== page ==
Environmental Principles

There is an innate connection between the golf and the environment. The success of the game golf is connected to the playing conditions and the natural environment.  A golf course offers an excellent opportunity to preserve open space, provide money to improve an area, environment or ecosystem, and allow access to an amenity.



Every site has its own unique features and forms. When I first visit a site I am immediately looking at the topography, sensing the slope of the land, determining the high and low areas, where the water will go and identifying the areas of natural beauty on the property. The outcome of this analysis will determine the type of design one must embark upon.

If the site has no natural virtues – perhaps it is an old mine, or a landfill – then the golf course design can be entire. All the contours of the property may be changed as the site is reshaped. This type of design is less common. More common is an adaptive form of design where design work adapts to the areas of the site that

Areas to consider;

  • Environmentally Sensitive Areas; These may include wetlands, protected wildlife habitat, fragile soil and vegetation areas such as sand dunes.



The enactment of this principle shall vary from site to site. In essence it is a mindset that says ‘do everything you can to help ensure the quality of the water that leaves the property is better than that which comes onto it. It may mean;

  • The preservation or protection of wetlands, or
  • streams that pass through the site.
  • To improve/treat storm water runoff quality. This include dealing with storm water coming onto the site from across a property boundary, capturing water from hard surfaces to be treated and reused, and the redirection/capture of golf course storm water runoff to keep it out of onsite protected waterways. The reasons to capture this water may be to do with everything from sediment control, or water pollutants.
  • Wastewater can be reutilised. Where houses or hotels are part of the development, wastewater can be used to minimise the need to use ground or town water supplies.
  • Ensure any lakes are healthy (large enough to have cool, clean water free from algae
  • Reduce/minimise ground water useage.



When a golf course is designed, a component of the project is always the ‘out-of-play’ areas. These can vary dramatically in size and form from site to site. They may be made up of predominantly trees, grasslands or wetlands. Or in some of the more arid locations these areas could be sandy, arid deserts. More often they are a combination.



Water is always a significant factor in the design of a golf course. Continuing developments in turfgrass breeding mean new cultivars are regularly becoming available that offer new solutions to the challenges of providing a high quality playing surface year round. Draught tolerant grasses are one such advance.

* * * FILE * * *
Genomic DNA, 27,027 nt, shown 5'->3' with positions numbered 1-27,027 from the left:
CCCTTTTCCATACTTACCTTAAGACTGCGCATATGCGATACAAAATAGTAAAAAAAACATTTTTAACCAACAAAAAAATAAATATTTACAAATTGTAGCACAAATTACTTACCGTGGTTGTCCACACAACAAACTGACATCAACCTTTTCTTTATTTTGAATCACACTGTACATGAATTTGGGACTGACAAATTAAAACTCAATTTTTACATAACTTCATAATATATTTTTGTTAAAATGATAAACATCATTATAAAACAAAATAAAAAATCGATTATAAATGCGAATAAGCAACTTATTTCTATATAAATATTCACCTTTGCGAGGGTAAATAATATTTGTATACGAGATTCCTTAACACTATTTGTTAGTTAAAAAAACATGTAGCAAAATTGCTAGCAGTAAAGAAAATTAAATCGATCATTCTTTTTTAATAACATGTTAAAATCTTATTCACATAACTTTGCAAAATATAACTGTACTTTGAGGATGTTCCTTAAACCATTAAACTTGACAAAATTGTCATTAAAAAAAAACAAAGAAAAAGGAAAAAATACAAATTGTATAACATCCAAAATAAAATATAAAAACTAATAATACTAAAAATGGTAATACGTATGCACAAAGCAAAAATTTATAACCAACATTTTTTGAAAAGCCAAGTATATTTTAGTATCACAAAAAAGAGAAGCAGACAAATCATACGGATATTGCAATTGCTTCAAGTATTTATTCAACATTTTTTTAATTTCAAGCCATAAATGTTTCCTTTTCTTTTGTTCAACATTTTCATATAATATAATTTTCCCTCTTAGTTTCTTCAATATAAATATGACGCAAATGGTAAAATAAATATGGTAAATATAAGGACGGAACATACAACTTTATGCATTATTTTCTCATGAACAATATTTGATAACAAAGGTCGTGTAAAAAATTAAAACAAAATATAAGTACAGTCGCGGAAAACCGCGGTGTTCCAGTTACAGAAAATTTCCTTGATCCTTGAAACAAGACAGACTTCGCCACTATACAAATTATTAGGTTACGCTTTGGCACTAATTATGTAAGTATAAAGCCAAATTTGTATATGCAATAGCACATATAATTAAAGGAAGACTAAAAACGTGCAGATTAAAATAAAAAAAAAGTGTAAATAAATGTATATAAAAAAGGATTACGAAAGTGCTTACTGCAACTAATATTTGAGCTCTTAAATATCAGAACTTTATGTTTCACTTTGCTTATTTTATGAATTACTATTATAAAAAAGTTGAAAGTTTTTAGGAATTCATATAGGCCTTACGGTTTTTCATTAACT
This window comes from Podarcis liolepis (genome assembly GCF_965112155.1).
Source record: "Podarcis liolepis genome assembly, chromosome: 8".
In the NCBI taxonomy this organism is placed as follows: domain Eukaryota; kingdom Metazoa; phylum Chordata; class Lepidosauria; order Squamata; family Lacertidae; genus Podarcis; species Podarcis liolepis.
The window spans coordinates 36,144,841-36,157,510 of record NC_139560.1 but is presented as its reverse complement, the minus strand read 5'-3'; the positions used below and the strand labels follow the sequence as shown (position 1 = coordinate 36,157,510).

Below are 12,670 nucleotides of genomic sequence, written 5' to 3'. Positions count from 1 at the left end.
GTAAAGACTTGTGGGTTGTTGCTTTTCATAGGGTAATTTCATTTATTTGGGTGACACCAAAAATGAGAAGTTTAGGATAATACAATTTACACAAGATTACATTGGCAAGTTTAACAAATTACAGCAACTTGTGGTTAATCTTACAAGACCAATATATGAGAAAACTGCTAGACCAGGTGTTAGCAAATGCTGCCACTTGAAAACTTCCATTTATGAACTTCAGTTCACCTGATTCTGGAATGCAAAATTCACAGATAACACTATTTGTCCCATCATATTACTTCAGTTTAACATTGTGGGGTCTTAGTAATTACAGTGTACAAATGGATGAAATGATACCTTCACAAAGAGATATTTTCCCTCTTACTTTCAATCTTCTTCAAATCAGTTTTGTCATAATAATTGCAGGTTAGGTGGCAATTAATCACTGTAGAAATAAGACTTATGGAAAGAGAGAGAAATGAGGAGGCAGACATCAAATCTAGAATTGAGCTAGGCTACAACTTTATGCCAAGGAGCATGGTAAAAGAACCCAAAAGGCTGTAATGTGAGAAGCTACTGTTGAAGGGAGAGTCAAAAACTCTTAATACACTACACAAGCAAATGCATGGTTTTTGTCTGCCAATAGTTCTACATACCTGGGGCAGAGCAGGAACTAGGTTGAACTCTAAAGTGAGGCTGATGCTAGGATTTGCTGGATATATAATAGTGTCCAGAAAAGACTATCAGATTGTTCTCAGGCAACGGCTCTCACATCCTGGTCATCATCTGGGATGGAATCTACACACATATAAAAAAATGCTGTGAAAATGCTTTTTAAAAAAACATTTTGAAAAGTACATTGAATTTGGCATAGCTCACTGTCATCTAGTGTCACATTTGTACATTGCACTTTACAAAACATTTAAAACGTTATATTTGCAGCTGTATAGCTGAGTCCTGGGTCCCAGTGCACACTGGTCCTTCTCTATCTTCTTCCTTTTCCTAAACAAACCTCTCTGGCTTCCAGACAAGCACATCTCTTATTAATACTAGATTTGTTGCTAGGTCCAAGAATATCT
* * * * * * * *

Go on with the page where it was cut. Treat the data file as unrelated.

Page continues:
By understanding the environmental conditions such as evapotranspiration, rainfall, sunshine hours, soil type, etc, grass species and cultivars can be selected that require less water, and this can offer some courses significant benefits when it comes to designing their irrigation system. Also, some grasses have salt resistant qualities or and excel when irrigated from such things as reclaimed water.

It is important the turfgrass mixes for a courses are carefully selected as the result will have a significant bearing on the outcome of the golf course. And it might be added, that beyond the water benefits, turf-grass can be selected for characteristics such as a greater resistant to disease and wear, growth rates at certain temperatures, or even colour.



Create Environmental Management Programs

Integrated Pest Management Programs


  1. Have an integrated master plan –  There can be a much higher level of success in improving the wildlife habitat, the waterways and environmentally sensitive areas by being involved at the conception of the development so there is an integrated and strategic master plan.
  2. Plan golf courses on sites of low environmental importance, or on the areas of a site where the land is of a lower environmental value. These may be degraded sites, ‘brownfield’ sites (ie. Abandoned, idled or underused industrial and commercial facilities where expansion or redevelopment  is complicated by environmental contamination) or low value pastorial land.
  3. Intellectually move to make golf courses that require less earth movements, less water, and lower pesticide and fertilizer inputs. The lower construction costs shall reduce the operating costs and using less inputs will benefit the operating costs of the course and the environment.
  4. Make decisions based on the benefit they bring to the environment.
  5. Assist clients and communities in creating environmental awareness and stewardship programmes that educate people about the importance of working with the environment.


Excellence In Compliance Award Winner Winner
Excellence in Compliance Award
Royal Wellington Golf Club


Scott MacPherson awarded by GEO as a Sustainable Golf Champion Scott awarded by GEO as a Sustainable Golf Champion



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"When I was looking for a golf architect I wanted someone who would understand the landscape and have the flair to design a course of the highest quality in terms of; aesthetics, a player's and playing perspective; being practical in terms of forward maintenance; and to bring the construction in on time and on budget. Scott is that man! And what's more he brings competence and professionalism and an easy management style and enthusiasm that is infectious and at no extra charge – a little bit of magic to it all!"

Derek Young, Chairman Kersewell Resort Group, Scotland, UK.